Like potatoes, konjac foods are made from konjac imo ("yam" but called a "corm" in English). They consist of water and fiber. When they are processed into konjac foods, they contain glucomannan, which the human body cannot digest. That's why its calorie count is considered zero. 90% of nation's konjac yam is produced in Gunma.
You can make konjac foods yourself at home. First, you grate konjac imo and mush them well. Then, you add water and calcium hydrate (as a coagulating agent) and let them solidify in a bag or on a tray. Boil the stiff konjac with water and leave it for an hour or so.
Konjac Park offers activities including a factory tour, a konjac foods workshop, -where you can experience making konjac foods-, and all-you-can-eat konjac dish buffet. The workshop has a fee and requires reservation in advance. The buffet is free. Enjoy Konjac dishes of many varieties there. The park has a gift shop so you can buy konjac products to take home.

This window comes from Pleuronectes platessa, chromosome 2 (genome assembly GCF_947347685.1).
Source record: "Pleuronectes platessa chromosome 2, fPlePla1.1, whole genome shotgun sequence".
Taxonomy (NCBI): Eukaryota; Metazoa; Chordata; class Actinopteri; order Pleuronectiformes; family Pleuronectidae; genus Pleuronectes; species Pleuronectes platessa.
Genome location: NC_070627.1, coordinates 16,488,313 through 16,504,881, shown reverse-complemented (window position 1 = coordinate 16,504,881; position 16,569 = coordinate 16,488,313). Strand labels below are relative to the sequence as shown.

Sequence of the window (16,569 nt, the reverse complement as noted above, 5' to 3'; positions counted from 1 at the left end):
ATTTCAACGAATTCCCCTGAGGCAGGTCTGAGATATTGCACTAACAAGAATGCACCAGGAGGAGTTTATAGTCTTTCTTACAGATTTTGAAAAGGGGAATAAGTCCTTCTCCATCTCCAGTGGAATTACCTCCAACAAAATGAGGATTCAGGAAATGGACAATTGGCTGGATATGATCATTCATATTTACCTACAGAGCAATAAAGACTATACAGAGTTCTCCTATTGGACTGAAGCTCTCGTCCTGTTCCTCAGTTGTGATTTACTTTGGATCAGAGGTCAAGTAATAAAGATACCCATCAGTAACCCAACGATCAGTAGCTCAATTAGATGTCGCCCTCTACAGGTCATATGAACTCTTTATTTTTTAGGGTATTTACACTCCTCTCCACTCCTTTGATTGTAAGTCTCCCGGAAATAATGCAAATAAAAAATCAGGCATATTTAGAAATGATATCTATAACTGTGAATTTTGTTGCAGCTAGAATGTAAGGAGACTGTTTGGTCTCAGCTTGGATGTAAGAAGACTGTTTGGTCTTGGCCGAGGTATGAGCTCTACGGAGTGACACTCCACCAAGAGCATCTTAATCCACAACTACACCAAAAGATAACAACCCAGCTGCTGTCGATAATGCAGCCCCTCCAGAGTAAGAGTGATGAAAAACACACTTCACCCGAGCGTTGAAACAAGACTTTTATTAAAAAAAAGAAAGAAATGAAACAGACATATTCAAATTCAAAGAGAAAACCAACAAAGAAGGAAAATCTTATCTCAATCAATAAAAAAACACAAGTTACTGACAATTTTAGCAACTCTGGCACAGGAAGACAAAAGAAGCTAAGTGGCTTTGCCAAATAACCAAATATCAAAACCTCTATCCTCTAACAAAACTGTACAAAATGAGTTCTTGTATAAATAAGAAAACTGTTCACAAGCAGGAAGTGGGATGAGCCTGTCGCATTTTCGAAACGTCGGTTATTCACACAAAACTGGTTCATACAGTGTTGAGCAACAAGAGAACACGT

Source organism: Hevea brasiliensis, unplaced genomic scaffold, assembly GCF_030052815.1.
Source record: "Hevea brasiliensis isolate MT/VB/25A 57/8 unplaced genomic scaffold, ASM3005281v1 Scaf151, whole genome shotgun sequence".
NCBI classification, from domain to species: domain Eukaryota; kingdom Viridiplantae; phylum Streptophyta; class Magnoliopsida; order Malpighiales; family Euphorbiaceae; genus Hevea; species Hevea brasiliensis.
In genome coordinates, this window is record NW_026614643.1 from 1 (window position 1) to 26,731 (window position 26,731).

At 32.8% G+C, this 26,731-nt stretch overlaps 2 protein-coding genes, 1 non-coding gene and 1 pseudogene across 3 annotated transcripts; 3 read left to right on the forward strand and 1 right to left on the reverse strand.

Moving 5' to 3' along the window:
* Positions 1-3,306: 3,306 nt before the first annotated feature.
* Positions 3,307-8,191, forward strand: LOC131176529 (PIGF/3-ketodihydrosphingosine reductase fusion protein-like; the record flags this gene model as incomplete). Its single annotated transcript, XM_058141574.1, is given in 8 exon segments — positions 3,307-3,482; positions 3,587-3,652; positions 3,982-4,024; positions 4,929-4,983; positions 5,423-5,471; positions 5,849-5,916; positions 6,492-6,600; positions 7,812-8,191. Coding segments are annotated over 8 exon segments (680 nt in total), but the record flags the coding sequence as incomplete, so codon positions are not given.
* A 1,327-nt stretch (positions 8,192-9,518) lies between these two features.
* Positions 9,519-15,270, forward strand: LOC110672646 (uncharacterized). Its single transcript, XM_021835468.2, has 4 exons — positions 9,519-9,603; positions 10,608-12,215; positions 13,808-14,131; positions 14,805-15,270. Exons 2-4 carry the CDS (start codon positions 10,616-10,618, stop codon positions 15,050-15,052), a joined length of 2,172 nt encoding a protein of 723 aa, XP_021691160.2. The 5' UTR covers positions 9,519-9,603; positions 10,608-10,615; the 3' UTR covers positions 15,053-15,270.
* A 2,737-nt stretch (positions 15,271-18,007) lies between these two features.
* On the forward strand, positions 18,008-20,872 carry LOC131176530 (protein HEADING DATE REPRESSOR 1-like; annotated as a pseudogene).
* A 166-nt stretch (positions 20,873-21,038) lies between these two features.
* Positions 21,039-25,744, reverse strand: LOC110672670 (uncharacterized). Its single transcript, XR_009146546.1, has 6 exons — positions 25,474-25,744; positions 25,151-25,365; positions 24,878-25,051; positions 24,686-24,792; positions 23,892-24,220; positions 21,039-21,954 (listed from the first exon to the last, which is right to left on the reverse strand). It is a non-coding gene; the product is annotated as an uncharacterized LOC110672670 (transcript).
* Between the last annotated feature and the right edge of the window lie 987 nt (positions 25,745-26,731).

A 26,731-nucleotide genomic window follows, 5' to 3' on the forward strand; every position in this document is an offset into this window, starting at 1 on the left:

The park is a 15-minute drive from the national treasure and world heritage-designated Tomioka Silk Mill. It aims to sustain the culture of delicious and healthy konjac foods as part of Washoku, traditional Japanese cuisine, into the next 100 years.
On the park premises, there are footbath facilities for you to sit down and relax. To use the facilities, please bring your own towels.
Here you can enjoy the factory's variety of konjac foods lineup. People of all ages can have a very good time there.